Aung San Suu Kyi is implicated in the “ethnic cleansing” of the Rohingya Muslim minority in Myanmar, UK MPs heard on Tuesday.
Giving evidence before a parliamentary committee, Human Rights Watch (HRW), Burma Campaign UK and other rights groups urged the government and the international community to see the Nobel laureate as “part of the problem”. They said the bloody military crackdown in Rakhine state had left “thousands” of Rohingya Muslims dead, with others subjected to “appalling rape”, and 600,000 people driven from their homes.
HRW, which has been documenting sexual violence against Rohingya by the Burmese military, attacked the Foreign Office and the Department for International Development (DfID) for failing to send specialist teams to speak to victims who had fled to Bangladesh.
The witnesses giving evidence were asked if the international community had got it wrong in believing Myanmar’s leader, Aung San Suu Kyi, to be a prisoner in her own country or whether she was complicit in the atrocities against a population described as the “most persecuted minority” in the world. The UN and Theresa May have said the military campaign is a textbook example of “ethnic cleansing”.
“Yes, I’m afraid she is complicit,” said Mark Farmaner, director of Burma Campaign UK. He said the Nobel peace prize winner had “authoritarian tendencies”, and used repressive laws to restrict freedom of expression, pointing out that she had refused to free political prisoners, one aged 14.
“On several issues she’s part of the problem, although a lot of the international community would also say she’s the best hope and part of the possible solution,” Farmaner told MPs.
“She has kept political prisoners in jail. Although she hasn’t the power to stop their arrests, she has the power to release them – including a 14-year-old recently jailed who was arrested by the Burmese army. It is something we are going to have to come to terms with, as well as the fact that we have the military controlling part of the government. She can repeal repressive laws, she has powers to improve human rights. She’s choosing not to.”
Farmaner said Aung San Suu Kyi had defended the military operation and that the “myth” of a political coup was being used as an excuse to do nothing.
“The biggest tragedy here is she is the one person in the country who really could change attitudes towards the Rohingya. She’s chosen not to do that,” he added. “We’ve seen a change in tone but we haven’t seen a change in policy.
“I’m saying that we need to look again at the support we have given to her government.”
David Mepham, the UK director of HRW, said he agreed with the criticism of Aung San Suu Kyi, but stressed international attention should be focused on the Burmese military, and that Britain should be “more assertive and more effective” in pushing this agenda forward.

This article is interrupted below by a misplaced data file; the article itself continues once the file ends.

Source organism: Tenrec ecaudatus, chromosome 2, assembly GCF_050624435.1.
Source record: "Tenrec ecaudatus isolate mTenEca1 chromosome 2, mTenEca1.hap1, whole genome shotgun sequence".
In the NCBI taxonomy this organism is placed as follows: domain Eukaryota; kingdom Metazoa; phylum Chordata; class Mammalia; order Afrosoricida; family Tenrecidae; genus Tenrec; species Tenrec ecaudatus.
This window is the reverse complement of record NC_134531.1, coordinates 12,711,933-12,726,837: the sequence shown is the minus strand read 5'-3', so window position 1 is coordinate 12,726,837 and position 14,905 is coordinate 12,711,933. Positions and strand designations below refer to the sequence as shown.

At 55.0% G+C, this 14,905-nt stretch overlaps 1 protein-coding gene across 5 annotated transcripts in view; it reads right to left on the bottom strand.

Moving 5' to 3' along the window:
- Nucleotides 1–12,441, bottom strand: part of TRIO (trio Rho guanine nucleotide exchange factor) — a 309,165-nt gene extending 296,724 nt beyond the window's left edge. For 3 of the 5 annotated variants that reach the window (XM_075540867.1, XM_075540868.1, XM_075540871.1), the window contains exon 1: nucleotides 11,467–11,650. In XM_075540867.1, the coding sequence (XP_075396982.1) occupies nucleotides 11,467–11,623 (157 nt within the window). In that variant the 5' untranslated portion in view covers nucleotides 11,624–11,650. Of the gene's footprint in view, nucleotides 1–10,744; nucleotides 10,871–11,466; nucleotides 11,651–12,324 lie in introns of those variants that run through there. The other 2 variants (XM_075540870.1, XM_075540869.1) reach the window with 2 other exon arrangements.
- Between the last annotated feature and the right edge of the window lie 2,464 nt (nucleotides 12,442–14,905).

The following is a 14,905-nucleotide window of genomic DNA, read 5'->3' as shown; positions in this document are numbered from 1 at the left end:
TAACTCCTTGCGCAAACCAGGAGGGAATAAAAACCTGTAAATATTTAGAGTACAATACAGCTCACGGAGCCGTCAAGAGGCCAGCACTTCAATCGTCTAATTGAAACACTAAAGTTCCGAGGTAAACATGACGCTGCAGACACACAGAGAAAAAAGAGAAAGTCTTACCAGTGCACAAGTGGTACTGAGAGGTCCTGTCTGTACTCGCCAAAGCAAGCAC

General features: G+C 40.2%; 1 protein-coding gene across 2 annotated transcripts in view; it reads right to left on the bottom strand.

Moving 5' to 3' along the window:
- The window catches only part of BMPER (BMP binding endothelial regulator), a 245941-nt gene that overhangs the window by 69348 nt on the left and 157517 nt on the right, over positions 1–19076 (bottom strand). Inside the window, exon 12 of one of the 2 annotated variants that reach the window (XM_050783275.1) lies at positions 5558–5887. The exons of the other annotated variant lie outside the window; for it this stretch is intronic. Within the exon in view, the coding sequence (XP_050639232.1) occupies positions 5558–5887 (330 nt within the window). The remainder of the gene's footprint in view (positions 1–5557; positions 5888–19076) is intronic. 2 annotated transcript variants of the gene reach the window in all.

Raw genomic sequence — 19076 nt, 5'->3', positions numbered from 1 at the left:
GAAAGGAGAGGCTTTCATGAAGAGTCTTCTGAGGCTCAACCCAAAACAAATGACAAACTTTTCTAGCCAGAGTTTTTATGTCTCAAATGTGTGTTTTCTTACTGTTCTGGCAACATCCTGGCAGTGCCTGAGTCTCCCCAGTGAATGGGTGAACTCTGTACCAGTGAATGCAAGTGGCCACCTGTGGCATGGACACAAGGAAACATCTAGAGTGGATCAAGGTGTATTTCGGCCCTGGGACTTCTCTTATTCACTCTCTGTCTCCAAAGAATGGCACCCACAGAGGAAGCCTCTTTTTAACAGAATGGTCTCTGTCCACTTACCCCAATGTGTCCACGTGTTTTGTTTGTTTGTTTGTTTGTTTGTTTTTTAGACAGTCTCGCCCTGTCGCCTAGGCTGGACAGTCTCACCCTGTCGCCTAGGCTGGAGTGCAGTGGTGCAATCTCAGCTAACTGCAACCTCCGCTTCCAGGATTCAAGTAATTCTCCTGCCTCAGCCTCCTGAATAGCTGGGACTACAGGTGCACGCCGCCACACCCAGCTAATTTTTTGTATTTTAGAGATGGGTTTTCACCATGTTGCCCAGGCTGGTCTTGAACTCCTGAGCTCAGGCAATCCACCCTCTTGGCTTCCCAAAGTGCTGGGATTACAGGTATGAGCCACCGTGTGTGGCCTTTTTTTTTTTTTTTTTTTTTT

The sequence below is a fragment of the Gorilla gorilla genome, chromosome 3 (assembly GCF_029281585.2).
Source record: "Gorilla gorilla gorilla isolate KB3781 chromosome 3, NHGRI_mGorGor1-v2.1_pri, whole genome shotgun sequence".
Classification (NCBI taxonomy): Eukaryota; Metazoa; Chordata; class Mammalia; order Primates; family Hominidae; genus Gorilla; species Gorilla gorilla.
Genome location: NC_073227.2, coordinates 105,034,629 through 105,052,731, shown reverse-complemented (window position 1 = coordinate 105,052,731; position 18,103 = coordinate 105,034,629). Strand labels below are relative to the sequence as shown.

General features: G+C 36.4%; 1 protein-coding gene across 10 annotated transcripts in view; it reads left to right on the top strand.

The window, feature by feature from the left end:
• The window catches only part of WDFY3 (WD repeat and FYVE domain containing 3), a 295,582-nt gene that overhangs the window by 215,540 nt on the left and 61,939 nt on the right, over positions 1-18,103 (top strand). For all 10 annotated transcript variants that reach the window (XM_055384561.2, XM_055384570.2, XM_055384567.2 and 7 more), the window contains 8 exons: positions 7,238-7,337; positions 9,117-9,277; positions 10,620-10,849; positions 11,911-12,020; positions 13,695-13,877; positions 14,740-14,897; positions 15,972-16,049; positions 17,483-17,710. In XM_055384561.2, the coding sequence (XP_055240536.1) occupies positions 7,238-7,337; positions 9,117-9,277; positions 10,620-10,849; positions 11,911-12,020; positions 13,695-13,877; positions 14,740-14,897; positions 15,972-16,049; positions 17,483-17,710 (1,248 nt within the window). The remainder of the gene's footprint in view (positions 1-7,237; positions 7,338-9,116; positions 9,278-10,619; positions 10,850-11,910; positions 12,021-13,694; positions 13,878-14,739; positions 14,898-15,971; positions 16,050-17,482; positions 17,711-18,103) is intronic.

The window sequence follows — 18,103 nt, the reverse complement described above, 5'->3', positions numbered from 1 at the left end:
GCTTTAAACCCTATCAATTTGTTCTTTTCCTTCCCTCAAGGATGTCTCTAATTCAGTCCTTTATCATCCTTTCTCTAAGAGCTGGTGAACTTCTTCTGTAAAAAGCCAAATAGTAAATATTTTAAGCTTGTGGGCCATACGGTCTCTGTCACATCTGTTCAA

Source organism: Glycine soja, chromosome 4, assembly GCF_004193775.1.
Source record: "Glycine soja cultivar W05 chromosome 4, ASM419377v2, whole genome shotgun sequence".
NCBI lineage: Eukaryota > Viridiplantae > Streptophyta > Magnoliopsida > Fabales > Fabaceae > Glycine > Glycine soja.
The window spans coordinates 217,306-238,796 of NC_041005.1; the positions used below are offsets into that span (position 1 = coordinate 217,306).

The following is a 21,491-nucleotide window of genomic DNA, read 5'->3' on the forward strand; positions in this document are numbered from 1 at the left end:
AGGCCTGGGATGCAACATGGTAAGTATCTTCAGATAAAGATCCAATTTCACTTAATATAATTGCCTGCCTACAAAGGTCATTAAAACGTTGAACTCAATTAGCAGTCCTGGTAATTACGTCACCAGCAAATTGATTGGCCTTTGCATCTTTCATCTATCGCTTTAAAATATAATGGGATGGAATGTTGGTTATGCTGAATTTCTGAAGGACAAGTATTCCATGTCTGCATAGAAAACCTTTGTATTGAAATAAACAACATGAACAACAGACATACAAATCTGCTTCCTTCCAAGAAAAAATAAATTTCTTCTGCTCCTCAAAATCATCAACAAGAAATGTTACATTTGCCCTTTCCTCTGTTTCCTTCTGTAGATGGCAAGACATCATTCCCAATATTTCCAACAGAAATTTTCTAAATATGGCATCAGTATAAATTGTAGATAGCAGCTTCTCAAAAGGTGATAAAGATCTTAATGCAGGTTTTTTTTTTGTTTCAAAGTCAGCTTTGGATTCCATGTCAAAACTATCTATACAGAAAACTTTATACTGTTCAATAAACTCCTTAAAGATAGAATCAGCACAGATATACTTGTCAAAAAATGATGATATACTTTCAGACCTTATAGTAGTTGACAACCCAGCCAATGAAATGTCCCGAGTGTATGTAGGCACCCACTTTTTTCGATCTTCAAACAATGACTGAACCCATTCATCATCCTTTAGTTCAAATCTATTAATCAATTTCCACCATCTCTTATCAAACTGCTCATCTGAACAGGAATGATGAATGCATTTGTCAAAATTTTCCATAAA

HRW had documented “appalling rape and mass rape” over the last couple of months and that not enough was being done by the British government to hold those responsible to account for the crimes, Mepham told MPs.
“Some women have been raped and gang raped, have walked for a week with young children. It is unbelievable what they have experienced. The issue of people being held to account for those crimes is critical. DfID and the FCO [Foreign Office] and the British government having made so much of this issue, rightly, you could ask them some tough questions,” he said.
Mepham welcomed the money DfID had committed to “this area” but said that “given the gravity of the situation” the department should review its policy in the country.
Champa Patel, head of Asia programme at Chatham House, said that the humanitarian response plan was only 30% funded and that British influence could ensure money was forthcoming and kickstart political discussions on solutions. But she said there was no international consensus for a political solution due to the “elephant in the room that is China”.
There were calls for the UK government to urge action by the international community, impose sanctions on military leaders and refer events to the international criminal court.
A spokeswoman for the Foreign Office said two civilian experts had flown to Bangladesh on Tuesday, to conduct a needs assessment of the extent of sexual violence and service provision among the Rohingya. The deployment followed a visit by the head of team for the FCO’s preventing sexual violence in conflict initiative to Cox’s Bazar and Dhaka this month, alongside the UN secretary general’s special representative on sexual violence in conflict, Pramila Patten.
A DfID spokesman said it had provided £47m to tackle the crisis. It is supporting a number of organisations working with survivors of sexual violence in Bangladesh, including helping to provide counselling and psychological support, he said. The department is also working with the UN, aid agencies and other partners to scale up the response on gender-based violence.
The article appeared in the Guardian on 15/11/2017